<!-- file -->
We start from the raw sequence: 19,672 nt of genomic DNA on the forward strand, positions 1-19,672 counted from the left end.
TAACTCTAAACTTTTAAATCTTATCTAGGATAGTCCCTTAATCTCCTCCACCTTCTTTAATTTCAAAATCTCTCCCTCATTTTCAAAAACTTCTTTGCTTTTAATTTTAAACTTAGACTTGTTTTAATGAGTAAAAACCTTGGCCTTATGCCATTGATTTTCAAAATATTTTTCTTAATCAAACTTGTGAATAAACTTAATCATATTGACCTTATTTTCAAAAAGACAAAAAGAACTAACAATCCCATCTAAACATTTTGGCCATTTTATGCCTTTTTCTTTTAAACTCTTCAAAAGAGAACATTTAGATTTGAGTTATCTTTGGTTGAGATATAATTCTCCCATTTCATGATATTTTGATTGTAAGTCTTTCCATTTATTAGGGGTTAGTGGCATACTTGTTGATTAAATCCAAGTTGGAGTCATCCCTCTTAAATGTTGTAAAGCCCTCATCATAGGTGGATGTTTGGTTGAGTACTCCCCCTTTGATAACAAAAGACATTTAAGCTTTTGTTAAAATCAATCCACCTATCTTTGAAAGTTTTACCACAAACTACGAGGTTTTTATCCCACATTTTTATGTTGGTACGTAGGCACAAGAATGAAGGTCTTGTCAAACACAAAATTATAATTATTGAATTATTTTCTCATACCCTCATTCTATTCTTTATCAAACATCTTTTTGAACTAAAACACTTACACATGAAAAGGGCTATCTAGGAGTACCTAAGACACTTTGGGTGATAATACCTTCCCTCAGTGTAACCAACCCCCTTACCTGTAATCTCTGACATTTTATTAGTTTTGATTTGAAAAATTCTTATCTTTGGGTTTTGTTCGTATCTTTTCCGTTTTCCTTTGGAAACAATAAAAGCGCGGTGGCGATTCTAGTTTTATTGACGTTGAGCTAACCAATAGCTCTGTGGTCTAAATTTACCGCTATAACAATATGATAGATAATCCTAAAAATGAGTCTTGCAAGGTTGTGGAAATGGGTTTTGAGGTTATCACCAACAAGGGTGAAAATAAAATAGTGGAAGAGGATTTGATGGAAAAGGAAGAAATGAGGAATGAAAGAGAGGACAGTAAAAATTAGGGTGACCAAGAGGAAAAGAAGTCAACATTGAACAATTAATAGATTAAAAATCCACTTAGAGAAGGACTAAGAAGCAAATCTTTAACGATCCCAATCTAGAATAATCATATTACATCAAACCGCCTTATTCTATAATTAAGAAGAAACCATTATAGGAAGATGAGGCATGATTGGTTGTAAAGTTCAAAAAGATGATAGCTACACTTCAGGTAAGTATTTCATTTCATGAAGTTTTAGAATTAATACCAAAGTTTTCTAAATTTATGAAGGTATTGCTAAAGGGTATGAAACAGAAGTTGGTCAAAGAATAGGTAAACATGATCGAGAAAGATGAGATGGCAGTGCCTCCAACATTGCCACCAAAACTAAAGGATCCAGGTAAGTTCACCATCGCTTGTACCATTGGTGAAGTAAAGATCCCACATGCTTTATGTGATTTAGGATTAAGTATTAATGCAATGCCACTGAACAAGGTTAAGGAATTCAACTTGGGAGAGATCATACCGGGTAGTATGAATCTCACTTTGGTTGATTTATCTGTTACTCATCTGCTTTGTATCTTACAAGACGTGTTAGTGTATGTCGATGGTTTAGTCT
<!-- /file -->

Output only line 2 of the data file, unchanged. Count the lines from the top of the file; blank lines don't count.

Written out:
TAACTCTAAACTTTTAAATCTTATCTAGGATAGTCCCTTAATCTCCTCCACCTTCTTTAATTTCAAAATCTCTCCCTCATTTTCAAAAACTTCTTTGCTTTTAATTTTAAACTTAGACTTGTTTTAATGAGTAAAAACCTTGGCCTTATGCCATTGATTTTCAAAATATTTTTCTTAATCAAACTTGTGAATAAACTTAATCATATTGACCTTATTTTCAAAAAGACAAAAAGAACTAACAATCCCATCTAAACATTTTGGCCATTTTATGCCTTTTTCTTTTAAACTCTTCAAAAGAGAACATTTAGATTTGAGTTATCTTTGGTTGAGATATAATTCTCCCATTTCATGATATTTTGATTGTAAGTCTTTCCATTTATTAGGGGTTAGTGGCATACTTGTTGATTAAATCCAAGTTGGAGTCATCCCTCTTAAATGTTGTAAAGCCCTCATCATAGGTGGATGTTTGGTTGAGTACTCCCCCTTTGATAACAAAAGACATTTAAGCTTTTGTTAAAATCAATCCACCTATCTTTGAAAGTTTTACCACAAACTACGAGGTTTTTATCCCACATTTTTATGTTGGTACGTAGGCACAAGAATGAAGGTCTTGTCAAACACAAAATTATAATTATTGAATTATTTTCTCATACCCTCATTCTATTCTTTATCAAACATCTTTTTGAACTAAAACACTTACACATGAAAAGGGCTATCTAGGAGTACCTAAGACACTTTGGGTGATAATACCTTCCCTCAGTGTAACCAACCCCCTTACCTGTAATCTCTGACATTTTATTAGTTTTGATTTGAAAAATTCTTATCTTTGGGTTTTGTTCGTATCTTTTCCGTTTTCCTTTGGAAACAATAAAAGCGCGGTGGCGATTCTAGTTTTATTGACGTTGAGCTAACCAATAGCTCTGTGGTCTAAATTTACCGCTATAACAATATGATAGATAATCCTAAAAATGAGTCTTGCAAGGTTGTGGAAATGGGTTTTGAGGTTATCACCAACAAGGGTGAAAATAAAATAGTGGAAGAGGATTTGATGGAAAAGGAAGAAATGAGGAATGAAAGAGAGGACAGTAAAAATTAGGGTGACCAAGAGGAAAAGAAGTCAACATTGAACAATTAATAGATTAAAAATCCACTTAGAGAAGGACTAAGAAGCAAATCTTTAACGATCCCAATCTAGAATAATCATATTACATCAAACCGCCTTATTCTATAATTAAGAAGAAACCATTATAGGAAGATGAGGCATGATTGGTTGTAAAGTTCAAAAAGATGATAGCTACACTTCAGGTAAGTATTTCATTTCATGAAGTTTTAGAATTAATACCAAAGTTTTCTAAATTTATGAAGGTATTGCTAAAGGGTATGAAACAGAAGTTGGTCAAAGAATAGGTAAACATGATCGAGAAAGATGAGATGGCAGTGCCTCCAACATTGCCACCAAAACTAAAGGATCCAGGTAAGTTCACCATCGCTTGTACCATTGGTGAAGTAAAGATCCCACATGCTTTATGTGATTTAGGATTAAGTATTAATGCAATGCCACTGAACAAGGTTAAGGAATTCAACTTGGGAGAGATCATACCGGGTAGTATGAATCTCACTTTGGTTGATTTATCTGTTACTCATCTGCTTTGTATCTTACAAGACGTGTTAGTGTATGTCGATGGTTTAGTCT